Additional Q3 2021 Data And Research

Ransomware Client Countries

United States
Turkey
Germany
Israel
Switzerland
Mexico
United Kingdom
South Africa
Belgium
India

Clients based in the United States accounted for more than one third of the total Ransomware detections in Q3 2021.

Ransomware Client Sectors

Banking/Financial
Utilities
Retail
Education
Government
Industrial
Outsourcing & Hosting
Construction
Insurance
Wholesale

Banking/Financial (22%), Utilities (20%), and Retail (16%) accounted for almost 60% of total Ransomware Customer detections in Q3 2021.

Ransomware MITRE ATT&CK Techniques

Data Entry
File and Directory Discovery
Obfuscated Files or Information
Inhibit System Recovery
Process Injection
Service Stop
System Information Discovery
PowerShell
Modify Registry
Valid Accounts

Data Entry (2.6%), File and Directory Discovery (2.5%), and Obfuscated Files or Information (2.4%) topped the Ransomware MITRE ATT&CK Techniques detected in Q3 2021.

APT Client Countries

Turkey
United States
Israel
Germany
Mexico
Switzerland
United Kingdom
Canada
Brazil
India

Client detections of Attack Pattern Techniques in Turkey accounted for 17% of total detections in Q3 of 2021, followed by the United States (15%) and Israel (12%).

APT Customer Sectors

Banking/Finance
Utilities
Retail
Government
Process Manufacturing
Outsourcing
Insurance
Transportation
Industrial
Technology

The most APT detections in Q3 2021 occurred in the Banking/Financial sector (37%) followed by Utilities (17%), Retail (16%), and Government (11%).

APT MITRE ATT&CK Techniques

Spearphishing Attachment
Obfuscated Files or Information
PowerShell
Rundll32
Scheduled Task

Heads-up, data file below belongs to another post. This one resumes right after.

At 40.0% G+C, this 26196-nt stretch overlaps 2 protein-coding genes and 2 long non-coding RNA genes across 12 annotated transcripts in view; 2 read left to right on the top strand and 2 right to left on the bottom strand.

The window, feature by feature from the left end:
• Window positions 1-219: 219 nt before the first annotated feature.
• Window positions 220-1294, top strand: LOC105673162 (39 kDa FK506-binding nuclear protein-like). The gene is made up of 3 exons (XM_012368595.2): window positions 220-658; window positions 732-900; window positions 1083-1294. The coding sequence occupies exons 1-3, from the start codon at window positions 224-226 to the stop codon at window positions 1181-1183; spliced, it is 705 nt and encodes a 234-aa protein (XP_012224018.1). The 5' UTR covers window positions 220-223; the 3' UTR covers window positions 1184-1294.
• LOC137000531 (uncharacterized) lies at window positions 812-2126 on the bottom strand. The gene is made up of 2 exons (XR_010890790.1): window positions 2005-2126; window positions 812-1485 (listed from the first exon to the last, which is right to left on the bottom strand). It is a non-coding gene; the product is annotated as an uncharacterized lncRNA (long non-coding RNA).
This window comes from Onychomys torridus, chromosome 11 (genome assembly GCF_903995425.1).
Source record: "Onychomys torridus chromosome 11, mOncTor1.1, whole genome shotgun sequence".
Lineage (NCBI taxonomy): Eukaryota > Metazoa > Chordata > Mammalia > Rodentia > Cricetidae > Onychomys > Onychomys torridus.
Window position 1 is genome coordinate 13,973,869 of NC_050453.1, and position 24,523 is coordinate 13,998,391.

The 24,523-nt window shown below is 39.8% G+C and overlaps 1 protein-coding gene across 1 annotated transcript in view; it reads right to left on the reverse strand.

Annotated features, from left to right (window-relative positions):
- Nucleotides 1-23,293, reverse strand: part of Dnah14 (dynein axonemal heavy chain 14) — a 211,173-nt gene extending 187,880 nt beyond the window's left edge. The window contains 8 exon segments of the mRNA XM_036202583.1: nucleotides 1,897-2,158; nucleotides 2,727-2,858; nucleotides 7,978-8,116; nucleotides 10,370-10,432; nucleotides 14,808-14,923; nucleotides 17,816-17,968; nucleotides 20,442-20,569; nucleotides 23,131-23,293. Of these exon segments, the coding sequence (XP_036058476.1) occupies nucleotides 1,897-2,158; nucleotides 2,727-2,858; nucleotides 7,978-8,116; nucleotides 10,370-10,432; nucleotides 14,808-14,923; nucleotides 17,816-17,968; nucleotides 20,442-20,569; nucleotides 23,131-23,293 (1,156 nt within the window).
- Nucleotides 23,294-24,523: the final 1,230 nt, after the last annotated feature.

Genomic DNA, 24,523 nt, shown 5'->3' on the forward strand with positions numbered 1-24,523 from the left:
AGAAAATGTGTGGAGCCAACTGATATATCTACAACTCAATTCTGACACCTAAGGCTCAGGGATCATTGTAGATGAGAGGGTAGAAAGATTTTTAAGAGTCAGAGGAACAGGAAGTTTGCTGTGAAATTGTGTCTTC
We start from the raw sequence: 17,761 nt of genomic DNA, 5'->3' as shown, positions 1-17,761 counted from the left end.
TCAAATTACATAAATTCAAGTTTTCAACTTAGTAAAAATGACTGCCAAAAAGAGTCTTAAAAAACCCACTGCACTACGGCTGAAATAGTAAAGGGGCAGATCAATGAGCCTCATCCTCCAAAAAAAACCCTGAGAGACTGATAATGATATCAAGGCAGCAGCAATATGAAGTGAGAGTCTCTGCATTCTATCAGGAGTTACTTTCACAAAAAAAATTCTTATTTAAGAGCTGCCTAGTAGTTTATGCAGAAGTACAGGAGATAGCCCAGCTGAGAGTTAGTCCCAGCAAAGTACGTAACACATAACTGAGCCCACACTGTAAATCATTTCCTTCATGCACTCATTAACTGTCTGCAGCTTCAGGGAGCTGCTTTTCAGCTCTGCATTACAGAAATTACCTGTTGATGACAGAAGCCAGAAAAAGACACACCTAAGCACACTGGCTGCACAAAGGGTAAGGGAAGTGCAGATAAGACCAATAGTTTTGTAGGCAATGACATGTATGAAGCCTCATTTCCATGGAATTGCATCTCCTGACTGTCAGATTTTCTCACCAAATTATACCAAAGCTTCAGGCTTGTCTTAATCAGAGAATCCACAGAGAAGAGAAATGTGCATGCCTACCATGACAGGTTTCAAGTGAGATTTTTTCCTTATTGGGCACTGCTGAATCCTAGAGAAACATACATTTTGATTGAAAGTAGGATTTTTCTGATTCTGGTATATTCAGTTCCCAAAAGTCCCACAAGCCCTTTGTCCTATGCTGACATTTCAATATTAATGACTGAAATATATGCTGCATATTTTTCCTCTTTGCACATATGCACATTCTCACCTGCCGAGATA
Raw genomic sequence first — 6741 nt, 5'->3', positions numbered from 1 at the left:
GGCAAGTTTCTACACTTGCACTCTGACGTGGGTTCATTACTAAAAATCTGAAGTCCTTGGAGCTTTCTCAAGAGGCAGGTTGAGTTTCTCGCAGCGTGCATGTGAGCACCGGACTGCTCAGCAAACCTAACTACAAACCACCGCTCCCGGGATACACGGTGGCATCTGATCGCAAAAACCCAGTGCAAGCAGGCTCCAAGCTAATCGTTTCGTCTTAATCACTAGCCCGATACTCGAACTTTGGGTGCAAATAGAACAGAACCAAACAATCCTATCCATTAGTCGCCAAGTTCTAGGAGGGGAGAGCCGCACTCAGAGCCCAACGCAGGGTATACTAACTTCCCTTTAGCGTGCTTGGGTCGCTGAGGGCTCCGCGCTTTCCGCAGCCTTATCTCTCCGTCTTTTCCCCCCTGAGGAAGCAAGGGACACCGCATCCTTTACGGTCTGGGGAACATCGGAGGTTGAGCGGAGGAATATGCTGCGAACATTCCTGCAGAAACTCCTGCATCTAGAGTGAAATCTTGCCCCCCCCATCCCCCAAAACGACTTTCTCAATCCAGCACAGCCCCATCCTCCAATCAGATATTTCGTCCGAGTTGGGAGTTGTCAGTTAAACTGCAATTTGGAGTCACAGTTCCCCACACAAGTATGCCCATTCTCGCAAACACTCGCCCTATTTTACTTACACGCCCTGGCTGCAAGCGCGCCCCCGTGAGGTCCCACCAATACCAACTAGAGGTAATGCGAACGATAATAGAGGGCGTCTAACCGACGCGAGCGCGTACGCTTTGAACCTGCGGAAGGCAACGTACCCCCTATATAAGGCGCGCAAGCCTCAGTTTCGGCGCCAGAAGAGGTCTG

System Information Discovery
Spearphishing Link
Windows Management Instrumentation
Web Protocols
Registry Run Keys

Spearphishing Attachment (16.8%), Obfuscated Files or Information (16.7%), and PowerShell (16%) were the most prevalent APT MITRE ATT&CK Techniques detected in Q3 of 2021.

ATR Client Countries

Germany
United States
China
Singapore
Turkey
India
Italy
United Kingdom
Israel
Croatia

More than half of total ATR tool threats detected in Q3 2021 were in Germany (32%) and the United States (28%).

ATR Customer Sectors

Banking/Financial
Technology
Transportation
Government
Outsourcing
Wholesale
Insurance
Other
Industrial
Utilities

Banking/Financial ATR customer sector detections (45%) were most prevalent by far in Q3 2021.

ATR MITRE ATT&CK Techniques

Obfuscated Files or Information
Modify Registry
Process Hollowing
Screen Capture
Credentials from Web Browsers
Spearphishing Attachment
Keylogging
Man in the Browser
Query Registry
Input Capture

Obfuscated Files or Information amounted to 5% of all ATR MITRE ATT&CK Technique detections in Q3 2021.


Resources

To keep track of the latest threats and research, see our team’s resources:

Threat Center — Today’s most impactful threats have been identified by our team.

Twitter: